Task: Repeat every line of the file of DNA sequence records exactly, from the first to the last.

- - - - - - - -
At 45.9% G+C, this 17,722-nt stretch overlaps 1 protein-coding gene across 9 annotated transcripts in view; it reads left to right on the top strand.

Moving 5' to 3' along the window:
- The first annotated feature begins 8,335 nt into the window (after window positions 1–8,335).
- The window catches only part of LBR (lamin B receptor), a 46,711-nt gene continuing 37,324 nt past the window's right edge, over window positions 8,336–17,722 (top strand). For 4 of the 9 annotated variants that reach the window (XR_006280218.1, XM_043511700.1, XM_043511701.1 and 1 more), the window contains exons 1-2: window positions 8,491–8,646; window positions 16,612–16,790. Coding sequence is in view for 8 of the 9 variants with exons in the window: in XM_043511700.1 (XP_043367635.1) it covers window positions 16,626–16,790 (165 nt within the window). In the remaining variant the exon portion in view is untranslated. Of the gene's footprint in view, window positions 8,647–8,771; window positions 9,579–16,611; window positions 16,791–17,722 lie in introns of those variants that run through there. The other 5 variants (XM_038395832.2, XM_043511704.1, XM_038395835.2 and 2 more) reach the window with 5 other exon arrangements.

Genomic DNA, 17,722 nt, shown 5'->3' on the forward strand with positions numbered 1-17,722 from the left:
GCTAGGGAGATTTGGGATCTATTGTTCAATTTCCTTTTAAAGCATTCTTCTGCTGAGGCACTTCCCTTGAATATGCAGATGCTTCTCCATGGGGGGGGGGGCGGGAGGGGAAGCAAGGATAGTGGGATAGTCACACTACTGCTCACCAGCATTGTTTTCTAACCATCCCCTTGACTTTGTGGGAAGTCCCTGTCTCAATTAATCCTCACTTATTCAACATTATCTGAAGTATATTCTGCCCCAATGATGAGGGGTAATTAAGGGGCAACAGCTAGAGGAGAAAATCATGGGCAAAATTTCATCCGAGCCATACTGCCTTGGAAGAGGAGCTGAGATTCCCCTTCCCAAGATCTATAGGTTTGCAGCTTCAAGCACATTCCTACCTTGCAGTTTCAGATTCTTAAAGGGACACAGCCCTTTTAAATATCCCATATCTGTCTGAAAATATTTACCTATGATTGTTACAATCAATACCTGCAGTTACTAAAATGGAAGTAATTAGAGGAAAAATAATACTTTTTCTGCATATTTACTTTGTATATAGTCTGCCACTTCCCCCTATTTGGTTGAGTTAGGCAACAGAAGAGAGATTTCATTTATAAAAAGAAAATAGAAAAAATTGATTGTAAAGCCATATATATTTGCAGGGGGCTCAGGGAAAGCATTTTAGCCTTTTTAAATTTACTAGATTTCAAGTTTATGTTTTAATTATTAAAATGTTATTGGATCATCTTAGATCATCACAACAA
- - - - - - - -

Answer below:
At 45.9% G+C, this 17,722-nt stretch overlaps 1 protein-coding gene across 9 annotated transcripts in view; it reads left to right on the top strand.

Moving 5' to 3' along the window:
- The first annotated feature begins 8,335 nt into the window (after window positions 1–8,335).
- The window catches only part of LBR (lamin B receptor), a 46,711-nt gene continuing 37,324 nt past the window's right edge, over window positions 8,336–17,722 (top strand). For 4 of the 9 annotated variants that reach the window (XR_006280218.1, XM_043511700.1, XM_043511701.1 and 1 more), the window contains exons 1-2: window positions 8,491–8,646; window positions 16,612–16,790. Coding sequence is in view for 8 of the 9 variants with exons in the window: in XM_043511700.1 (XP_043367635.1) it covers window positions 16,626–16,790 (165 nt within the window). In the remaining variant the exon portion in view is untranslated. Of the gene's footprint in view, window positions 8,647–8,771; window positions 9,579–16,611; window positions 16,791–17,722 lie in introns of those variants that run through there. The other 5 variants (XM_038395832.2, XM_043511704.1, XM_038395835.2 and 2 more) reach the window with 5 other exon arrangements.

Genomic DNA, 17,722 nt, shown 5'->3' on the forward strand with positions numbered 1-17,722 from the left:
GCTAGGGAGATTTGGGATCTATTGTTCAATTTCCTTTTAAAGCATTCTTCTGCTGAGGCACTTCCCTTGAATATGCAGATGCTTCTCCATGGGGGGGGGGGCGGGAGGGGAAGCAAGGATAGTGGGATAGTCACACTACTGCTCACCAGCATTGTTTTCTAACCATCCCCTTGACTTTGTGGGAAGTCCCTGTCTCAATTAATCCTCACTTATTCAACATTATCTGAAGTATATTCTGCCCCAATGATGAGGGGTAATTAAGGGGCAACAGCTAGAGGAGAAAATCATGGGCAAAATTTCATCCGAGCCATACTGCCTTGGAAGAGGAGCTGAGATTCCCCTTCCCAAGATCTATAGGTTTGCAGCTTCAAGCACATTCCTACCTTGCAGTTTCAGATTCTTAAAGGGACACAGCCCTTTTAAATATCCCATATCTGTCTGAAAATATTTACCTATGATTGTTACAATCAATACCTGCAGTTACTAAAATGGAAGTAATTAGAGGAAAAATAATACTTTTTCTGCATATTTACTTTGTATATAGTCTGCCACTTCCCCCTATTTGGTTGAGTTAGGCAACAGAAGAGAGATTTCATTTATAAAAAGAAAATAGAAAAAATTGATTGTAAAGCCATATATATTTGCAGGGGGCTCAGGGAAAGCATTTTAGCCTTTTTAAATTTACTAGATTTCAAGTTTATGTTTTAATTATTAAAATGTTATTGGATCATCTTAGATCATCACAACAA